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- Determine your content’s purpose
- Take cues from consistently top-performing pages
- Do a content gap analysis to uncover new topics
- Find out what your audience is searching for
- Address your audience’s passive intent
- Optimise for the customer journey
5 Ways to Optimise your SEO Web Content for Search Intent
Aligning your content to search intent is a crucial element to your SEO strategy. It can improve your pages’ relevance signals, improve your organic rankings and attract the right audience to your site. It can also help you build a robust connection with your target audience and convert visitors into loyal customers. Moreover, it will keep the bounce rate low.
Here are five ways to optimise your content for search intent.
- Determine Your Content’s Purpose
One of the most important aspects of creating online content is determining its purpose. Creating content for content’s sake can be counterproductive. It dilutes the relevance signals search engines read from the site, which can impact your organic ranking negatively.
In order to create relevant content that matches search intent, you have to establish what purpose the page will serve. Will it be a service page where visitors can learn more about the services your business offers? Maybe it’s an informational blog post where your audience can broaden their knowledge on a certain topic. Or, does your page answer a commonly asked question in your field?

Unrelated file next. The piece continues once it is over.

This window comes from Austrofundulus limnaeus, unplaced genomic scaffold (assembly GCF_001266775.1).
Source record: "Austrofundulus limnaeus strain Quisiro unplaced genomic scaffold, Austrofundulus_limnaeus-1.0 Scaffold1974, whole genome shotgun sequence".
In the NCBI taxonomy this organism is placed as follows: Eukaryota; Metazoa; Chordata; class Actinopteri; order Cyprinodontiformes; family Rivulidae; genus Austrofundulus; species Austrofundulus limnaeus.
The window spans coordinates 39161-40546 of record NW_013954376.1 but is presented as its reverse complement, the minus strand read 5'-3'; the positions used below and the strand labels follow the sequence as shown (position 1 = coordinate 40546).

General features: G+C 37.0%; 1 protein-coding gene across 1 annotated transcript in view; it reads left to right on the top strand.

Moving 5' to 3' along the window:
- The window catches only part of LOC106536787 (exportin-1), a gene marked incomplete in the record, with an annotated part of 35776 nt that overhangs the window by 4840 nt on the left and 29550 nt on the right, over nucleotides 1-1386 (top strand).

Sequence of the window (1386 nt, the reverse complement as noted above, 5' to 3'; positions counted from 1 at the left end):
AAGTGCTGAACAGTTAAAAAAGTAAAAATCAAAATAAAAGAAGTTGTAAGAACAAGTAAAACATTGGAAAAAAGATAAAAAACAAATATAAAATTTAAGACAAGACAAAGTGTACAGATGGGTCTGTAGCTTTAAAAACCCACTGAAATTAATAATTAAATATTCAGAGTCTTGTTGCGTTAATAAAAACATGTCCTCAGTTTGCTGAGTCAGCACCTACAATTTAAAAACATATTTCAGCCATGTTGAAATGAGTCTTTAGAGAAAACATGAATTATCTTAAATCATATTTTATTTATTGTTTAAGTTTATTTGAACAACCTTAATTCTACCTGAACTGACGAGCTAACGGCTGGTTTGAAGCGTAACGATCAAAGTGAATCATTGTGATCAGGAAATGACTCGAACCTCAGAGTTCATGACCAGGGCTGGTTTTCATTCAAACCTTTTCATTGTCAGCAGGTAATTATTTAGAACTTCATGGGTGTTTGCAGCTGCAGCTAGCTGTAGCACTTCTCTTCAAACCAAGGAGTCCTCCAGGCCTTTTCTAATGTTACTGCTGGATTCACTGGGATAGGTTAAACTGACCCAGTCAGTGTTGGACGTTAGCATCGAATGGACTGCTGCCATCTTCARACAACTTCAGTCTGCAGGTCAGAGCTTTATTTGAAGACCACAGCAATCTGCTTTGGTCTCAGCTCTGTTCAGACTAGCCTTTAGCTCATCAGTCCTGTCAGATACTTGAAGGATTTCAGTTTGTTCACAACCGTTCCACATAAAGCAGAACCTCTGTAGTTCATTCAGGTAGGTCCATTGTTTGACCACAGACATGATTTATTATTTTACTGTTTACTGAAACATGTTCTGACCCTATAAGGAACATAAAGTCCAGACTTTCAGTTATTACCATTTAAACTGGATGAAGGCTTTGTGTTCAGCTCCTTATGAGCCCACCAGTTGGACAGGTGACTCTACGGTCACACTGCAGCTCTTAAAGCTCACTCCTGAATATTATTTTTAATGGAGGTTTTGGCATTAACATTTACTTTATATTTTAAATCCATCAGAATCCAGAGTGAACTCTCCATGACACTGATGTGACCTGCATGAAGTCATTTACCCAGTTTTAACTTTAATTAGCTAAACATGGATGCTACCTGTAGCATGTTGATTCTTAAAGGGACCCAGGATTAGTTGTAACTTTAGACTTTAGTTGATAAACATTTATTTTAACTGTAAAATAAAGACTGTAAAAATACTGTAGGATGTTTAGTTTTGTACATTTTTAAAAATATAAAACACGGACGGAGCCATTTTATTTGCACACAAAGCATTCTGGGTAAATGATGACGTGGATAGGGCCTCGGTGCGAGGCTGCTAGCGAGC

It’s important to establish exactly what purpose the page will serve and what you want your audience to gain from it, before starting to create content.
- Take Cues from Consistently Top-Performing Pages
Search intent research should always include a search engine results page (SERP) analysis. Search engines produce the most relevant, helpful results based on ranking signals and historical data. So, when creating your content, it makes sense to take cues from pages that are at the top of search results.
Look at the types of pages that are dominating the SERP for your search query. Are they product pages, blog posts or landing pages? Also pay attention to the types of media used – text, video, audio, etc. Finally, look at the content format. Do the top-performing sites use listicles, how-to guides, opinion pieces or product comparisons?
If most of the top-ranking pages are walk-through videos, create the same. If tutorial blogs dominate the top SERPS, follow suit. By identifying the types of content that works for the searches you want to rank for, you can optimise your content for your audience’s expectations.
- Do a Gap Analysis to Uncover New Topics
It’s not always easy to figure out what topics your target audience is interested in. This is where SEO Content Gap Analysis comes in. It’s a great way of generating content ideas that will resonate with your audience.
Content Gap Analysis shifts the focus from what you think is important to your target market to what actually interests them. It can also help you identify topics within sub-niches with lower competition, which is easier to rank for.